By Jeff Hearns :: January 16, 2020
Legislative leaders from Maine have called for a ban on the import of Canadian snow crab due to the danger the industry poses to North Atlantic Right whales. Their request to end a 5 year exemption from the Marine Mammals Protection Act (MMPA) that Canada enjoys is being met with strong push back from the crabbing community and the Canadian government. While nobody here at CFI, or that we know in the world is pro-danger to mammals, there is more to this story than the simple strategy of industry versus nature.
Primarily, we should note a few facts regarding the situation before we scratch the surface:
Considering those numbers, it doesn’t seem good for the Canadian snow crab industry, however since 2017 when the Canadian government stepped in to regulate the industry, there has only been one whale death due to ship strike and one entanglement. The crux of the argument by snow crabbers is that the US ban and regulations are actually less effective than the Canadian regulations.
Those regulations include – “Canada’s Department of Fisheries and Oceans has been shutting down quadrants in the gulf for 15 straight days every time a whale is spotted. Traps must be immediately withdrawn from areas that are 10 nautical miles by 7 nautical miles. An airplane flies over the areas twice during the 15-day period. If it sees even one whale, another 15-day period is begun. During the previous two-month snow crab season in the southern gulf (May-June 2019), there were 12 to 15 quadrants closed for nearly three-quarters of the season,” according to Undercurrent News.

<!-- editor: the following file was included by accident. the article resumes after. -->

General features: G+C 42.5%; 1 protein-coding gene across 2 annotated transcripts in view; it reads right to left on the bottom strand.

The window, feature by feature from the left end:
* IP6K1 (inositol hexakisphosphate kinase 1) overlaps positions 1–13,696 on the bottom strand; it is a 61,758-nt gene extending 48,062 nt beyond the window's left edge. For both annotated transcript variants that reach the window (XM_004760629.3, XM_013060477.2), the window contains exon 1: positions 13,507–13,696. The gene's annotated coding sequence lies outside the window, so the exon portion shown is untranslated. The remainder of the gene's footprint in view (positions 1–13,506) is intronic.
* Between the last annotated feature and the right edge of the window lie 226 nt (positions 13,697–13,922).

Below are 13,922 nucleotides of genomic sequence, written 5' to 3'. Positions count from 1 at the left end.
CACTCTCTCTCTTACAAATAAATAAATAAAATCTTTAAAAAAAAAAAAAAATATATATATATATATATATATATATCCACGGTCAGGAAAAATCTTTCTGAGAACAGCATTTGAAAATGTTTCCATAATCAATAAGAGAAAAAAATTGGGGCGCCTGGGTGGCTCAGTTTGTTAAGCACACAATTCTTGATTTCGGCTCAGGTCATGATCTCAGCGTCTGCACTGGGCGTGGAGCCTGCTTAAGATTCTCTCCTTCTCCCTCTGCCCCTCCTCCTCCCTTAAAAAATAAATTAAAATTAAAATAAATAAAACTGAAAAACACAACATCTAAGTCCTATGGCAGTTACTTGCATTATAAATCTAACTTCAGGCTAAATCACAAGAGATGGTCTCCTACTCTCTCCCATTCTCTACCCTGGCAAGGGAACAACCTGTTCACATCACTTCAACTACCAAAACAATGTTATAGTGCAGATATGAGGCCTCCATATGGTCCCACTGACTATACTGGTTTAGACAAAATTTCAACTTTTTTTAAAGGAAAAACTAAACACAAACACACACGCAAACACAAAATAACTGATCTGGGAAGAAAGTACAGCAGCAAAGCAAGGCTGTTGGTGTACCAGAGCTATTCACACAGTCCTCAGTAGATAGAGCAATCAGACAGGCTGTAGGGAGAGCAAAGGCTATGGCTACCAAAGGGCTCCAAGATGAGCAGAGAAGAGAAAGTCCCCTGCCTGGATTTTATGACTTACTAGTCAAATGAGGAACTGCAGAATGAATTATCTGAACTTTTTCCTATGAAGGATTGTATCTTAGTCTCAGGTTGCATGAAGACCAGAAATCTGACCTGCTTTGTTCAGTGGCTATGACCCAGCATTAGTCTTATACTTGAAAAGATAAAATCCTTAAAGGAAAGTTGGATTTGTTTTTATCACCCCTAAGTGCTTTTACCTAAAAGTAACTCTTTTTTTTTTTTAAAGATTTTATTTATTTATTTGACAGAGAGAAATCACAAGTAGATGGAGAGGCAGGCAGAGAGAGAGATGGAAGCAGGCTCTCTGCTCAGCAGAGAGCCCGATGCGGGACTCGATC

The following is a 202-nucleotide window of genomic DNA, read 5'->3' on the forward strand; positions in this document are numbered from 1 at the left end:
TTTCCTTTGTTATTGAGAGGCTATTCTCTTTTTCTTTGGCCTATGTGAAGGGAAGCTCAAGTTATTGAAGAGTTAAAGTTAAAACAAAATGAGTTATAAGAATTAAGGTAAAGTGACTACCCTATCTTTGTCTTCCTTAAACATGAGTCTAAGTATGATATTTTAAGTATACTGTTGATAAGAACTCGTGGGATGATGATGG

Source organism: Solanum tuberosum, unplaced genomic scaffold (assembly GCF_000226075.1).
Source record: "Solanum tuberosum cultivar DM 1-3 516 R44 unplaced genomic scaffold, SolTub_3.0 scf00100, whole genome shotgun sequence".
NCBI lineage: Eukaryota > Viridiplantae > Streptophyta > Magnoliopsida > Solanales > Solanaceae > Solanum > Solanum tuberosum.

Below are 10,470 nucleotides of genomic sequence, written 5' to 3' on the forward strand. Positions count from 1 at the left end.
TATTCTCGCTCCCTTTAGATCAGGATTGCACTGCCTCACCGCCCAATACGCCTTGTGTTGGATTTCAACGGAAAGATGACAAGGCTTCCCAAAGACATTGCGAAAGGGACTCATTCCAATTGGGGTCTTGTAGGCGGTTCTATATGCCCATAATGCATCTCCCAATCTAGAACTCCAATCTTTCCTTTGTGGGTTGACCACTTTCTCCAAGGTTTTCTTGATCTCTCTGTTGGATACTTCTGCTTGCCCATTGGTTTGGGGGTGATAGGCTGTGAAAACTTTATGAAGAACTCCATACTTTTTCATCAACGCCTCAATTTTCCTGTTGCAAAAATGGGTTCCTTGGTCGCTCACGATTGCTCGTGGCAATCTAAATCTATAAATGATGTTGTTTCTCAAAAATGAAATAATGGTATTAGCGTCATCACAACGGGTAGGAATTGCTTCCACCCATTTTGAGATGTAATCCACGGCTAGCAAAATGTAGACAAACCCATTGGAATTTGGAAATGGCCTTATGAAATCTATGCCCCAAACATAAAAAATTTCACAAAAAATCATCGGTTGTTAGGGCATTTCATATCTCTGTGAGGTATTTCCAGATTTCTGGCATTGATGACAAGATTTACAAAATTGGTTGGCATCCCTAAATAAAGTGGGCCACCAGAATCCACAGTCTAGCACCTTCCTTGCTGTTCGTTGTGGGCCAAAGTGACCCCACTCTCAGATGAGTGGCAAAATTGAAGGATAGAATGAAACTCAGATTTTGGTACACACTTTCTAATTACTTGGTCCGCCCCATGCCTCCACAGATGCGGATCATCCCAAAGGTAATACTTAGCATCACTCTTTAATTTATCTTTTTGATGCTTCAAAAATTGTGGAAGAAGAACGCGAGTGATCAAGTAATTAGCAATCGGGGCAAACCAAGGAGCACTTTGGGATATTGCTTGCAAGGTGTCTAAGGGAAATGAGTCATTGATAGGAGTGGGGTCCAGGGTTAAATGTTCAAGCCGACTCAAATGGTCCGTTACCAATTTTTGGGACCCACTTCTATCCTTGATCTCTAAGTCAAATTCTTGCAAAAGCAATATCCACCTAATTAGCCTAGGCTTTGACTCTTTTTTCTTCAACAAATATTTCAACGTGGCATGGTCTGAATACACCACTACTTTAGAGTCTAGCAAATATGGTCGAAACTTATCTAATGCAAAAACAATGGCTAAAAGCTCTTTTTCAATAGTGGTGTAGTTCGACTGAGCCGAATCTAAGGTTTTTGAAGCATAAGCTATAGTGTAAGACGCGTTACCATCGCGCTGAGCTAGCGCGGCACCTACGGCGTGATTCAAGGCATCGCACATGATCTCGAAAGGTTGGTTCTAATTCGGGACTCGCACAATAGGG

Another concern is the safety of the people who work in the crabbing industry as some solutions proposed by the US regulators include weaker ropes that endanger workers. We at CFI are committed to conservation efforts across the world and work hard to support sustainable planning. We hope everyone will look deep into the numbers of how severely the number of whales killed has dropped off thanks to the efforts of the Canadian regulators. These solutions, closing quadrants, air and sea surveillance, and technological upgrades will continue to reduce the number of casualties until the industry is in harmony with the environment. Until that happens, we eagerly support the efforts to reduce the mortality rate.